Specialized Information for:

Nursing HomesAssisted Living/Board & Care Home and Community Based Services
Back to News Listing

The Connecticut Ombudsman Program Works with Researchers to Learn More About Social Isolation

January 03, 2020

Connecticut State Long-Term Care Ombudsman, Mairead Painter, right, meets with Ruth Knollmuella, a resident of Elim Park Senior Living Community in Cheshire.

Mairead Painter, Connecticut State Long-Term Care Ombudsman, often sees older adults who feel socially isolated, even if they aren’t living alone. Recently, she spoke with a woman in her 70s, new to a nursing home, who was disconnected and lonely, despite the rich lineup of activities available to her.

Painter and AARP Connecticut are working with researchers at Quinnipiac University to learn more about why people experience isolation and loneliness and how to alleviate these conditions. The initiative fits with AARP Connecticut’s work promoting livable communities, said Erica Michalowski, its community outreach and education director.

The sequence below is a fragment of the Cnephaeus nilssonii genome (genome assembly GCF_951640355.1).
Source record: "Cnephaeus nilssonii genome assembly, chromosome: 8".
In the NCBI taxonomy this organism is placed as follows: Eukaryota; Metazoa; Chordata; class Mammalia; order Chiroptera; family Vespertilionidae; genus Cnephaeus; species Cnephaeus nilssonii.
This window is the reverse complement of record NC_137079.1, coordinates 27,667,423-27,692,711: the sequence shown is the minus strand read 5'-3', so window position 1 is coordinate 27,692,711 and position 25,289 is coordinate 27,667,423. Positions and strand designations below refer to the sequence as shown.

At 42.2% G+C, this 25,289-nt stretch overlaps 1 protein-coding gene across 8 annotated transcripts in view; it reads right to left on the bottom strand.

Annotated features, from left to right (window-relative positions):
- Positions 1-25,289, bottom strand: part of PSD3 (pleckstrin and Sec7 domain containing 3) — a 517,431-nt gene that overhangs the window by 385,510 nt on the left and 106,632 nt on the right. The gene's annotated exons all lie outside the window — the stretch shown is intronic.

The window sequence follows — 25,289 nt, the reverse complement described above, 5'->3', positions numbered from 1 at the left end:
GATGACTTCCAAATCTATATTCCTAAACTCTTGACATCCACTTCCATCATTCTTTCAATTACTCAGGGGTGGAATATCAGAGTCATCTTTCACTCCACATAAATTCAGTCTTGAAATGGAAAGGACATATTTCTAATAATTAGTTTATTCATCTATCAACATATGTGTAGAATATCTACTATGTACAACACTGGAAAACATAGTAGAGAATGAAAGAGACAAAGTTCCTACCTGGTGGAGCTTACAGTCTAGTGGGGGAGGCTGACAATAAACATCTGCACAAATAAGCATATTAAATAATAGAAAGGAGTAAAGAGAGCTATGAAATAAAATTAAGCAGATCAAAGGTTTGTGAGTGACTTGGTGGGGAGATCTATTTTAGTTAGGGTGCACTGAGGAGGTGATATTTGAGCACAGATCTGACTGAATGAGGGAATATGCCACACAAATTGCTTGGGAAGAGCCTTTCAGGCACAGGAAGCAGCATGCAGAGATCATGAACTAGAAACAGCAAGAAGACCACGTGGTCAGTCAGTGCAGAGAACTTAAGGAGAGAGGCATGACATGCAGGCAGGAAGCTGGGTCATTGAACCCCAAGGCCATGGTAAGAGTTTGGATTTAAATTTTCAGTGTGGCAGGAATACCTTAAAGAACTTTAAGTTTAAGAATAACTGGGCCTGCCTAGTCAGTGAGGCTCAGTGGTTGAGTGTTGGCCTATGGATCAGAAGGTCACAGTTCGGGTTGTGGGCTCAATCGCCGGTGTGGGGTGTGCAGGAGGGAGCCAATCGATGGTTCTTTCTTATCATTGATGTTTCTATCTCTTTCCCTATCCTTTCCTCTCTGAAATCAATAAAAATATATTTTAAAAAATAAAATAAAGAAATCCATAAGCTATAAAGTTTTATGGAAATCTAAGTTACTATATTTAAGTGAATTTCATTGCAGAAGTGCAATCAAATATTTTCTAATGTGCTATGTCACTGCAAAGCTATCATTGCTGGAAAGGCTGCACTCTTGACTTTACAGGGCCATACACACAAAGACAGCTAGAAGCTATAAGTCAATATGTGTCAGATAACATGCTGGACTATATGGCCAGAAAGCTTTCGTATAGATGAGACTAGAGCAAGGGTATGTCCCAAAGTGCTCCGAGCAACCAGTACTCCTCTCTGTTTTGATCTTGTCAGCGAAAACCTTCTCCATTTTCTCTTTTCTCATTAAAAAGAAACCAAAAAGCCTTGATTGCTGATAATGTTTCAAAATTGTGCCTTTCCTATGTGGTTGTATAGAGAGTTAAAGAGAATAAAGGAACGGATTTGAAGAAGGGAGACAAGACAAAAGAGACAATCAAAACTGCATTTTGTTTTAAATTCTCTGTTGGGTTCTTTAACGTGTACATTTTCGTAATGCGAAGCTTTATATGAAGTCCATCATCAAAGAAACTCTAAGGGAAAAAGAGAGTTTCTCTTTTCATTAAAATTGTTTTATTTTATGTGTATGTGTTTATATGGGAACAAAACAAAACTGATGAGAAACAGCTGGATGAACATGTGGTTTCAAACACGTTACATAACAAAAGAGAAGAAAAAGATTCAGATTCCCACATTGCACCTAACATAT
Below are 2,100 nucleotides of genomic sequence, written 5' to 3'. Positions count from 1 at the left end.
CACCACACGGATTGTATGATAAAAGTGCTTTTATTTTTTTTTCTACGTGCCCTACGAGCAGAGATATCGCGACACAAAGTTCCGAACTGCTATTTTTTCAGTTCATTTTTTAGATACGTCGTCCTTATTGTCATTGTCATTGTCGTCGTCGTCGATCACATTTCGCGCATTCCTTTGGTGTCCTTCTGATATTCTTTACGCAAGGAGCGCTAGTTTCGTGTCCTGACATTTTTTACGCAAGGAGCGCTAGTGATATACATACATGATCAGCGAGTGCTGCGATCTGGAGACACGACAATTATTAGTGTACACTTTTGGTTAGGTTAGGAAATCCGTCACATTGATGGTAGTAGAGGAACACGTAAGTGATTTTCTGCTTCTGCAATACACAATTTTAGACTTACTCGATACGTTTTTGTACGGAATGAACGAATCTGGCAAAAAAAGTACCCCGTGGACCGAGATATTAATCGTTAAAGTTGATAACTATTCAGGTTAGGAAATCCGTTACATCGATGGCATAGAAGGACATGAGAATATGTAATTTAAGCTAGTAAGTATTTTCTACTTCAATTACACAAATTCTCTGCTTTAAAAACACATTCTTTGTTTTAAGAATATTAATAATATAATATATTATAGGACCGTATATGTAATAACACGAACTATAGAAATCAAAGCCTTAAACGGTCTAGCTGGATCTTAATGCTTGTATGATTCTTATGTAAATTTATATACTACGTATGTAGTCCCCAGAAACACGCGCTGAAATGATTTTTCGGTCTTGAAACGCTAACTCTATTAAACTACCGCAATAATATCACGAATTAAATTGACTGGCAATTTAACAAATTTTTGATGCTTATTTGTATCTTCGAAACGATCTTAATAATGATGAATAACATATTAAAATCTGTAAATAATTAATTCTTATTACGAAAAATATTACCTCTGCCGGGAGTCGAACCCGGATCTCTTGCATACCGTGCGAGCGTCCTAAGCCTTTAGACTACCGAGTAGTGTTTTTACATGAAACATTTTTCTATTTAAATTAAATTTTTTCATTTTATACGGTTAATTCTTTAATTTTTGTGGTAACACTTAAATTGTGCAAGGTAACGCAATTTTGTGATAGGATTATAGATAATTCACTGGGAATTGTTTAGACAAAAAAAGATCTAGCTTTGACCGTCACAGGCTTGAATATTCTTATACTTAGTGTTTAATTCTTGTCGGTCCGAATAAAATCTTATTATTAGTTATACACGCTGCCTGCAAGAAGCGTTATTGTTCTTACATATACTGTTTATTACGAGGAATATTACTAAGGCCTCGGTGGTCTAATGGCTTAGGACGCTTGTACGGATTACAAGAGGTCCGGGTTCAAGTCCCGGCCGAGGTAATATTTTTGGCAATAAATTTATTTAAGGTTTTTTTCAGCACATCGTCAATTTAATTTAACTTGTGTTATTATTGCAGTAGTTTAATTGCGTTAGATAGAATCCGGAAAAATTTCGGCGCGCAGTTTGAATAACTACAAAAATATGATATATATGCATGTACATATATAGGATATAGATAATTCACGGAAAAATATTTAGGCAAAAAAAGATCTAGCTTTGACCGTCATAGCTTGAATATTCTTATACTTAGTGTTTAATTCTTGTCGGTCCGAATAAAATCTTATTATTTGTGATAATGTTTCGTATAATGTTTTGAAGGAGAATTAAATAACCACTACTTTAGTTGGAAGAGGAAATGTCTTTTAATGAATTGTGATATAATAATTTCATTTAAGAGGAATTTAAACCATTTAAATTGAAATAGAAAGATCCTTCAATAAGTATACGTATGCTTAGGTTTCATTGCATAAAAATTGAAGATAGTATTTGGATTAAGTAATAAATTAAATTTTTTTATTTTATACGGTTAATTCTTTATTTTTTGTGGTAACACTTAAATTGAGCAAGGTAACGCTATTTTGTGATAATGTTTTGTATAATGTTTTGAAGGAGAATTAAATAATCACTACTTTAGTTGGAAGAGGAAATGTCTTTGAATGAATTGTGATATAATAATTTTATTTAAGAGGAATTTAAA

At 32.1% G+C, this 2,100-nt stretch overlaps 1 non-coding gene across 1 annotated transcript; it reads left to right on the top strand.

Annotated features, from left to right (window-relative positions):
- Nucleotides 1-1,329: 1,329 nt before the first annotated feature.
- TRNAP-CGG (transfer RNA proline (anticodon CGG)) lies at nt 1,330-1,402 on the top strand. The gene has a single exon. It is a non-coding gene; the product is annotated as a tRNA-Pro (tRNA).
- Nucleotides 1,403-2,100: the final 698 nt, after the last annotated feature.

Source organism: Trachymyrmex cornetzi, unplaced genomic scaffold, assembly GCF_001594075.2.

The World Health Organization estimates that about 1 in 5 older Americans are socially isolated, which can lead to poorer health and even early death. Older adults struggling with cognitive decline or hearing and eyesight loss may isolate themselves to hide those changes from friends and family, Painter said.

Read the full article.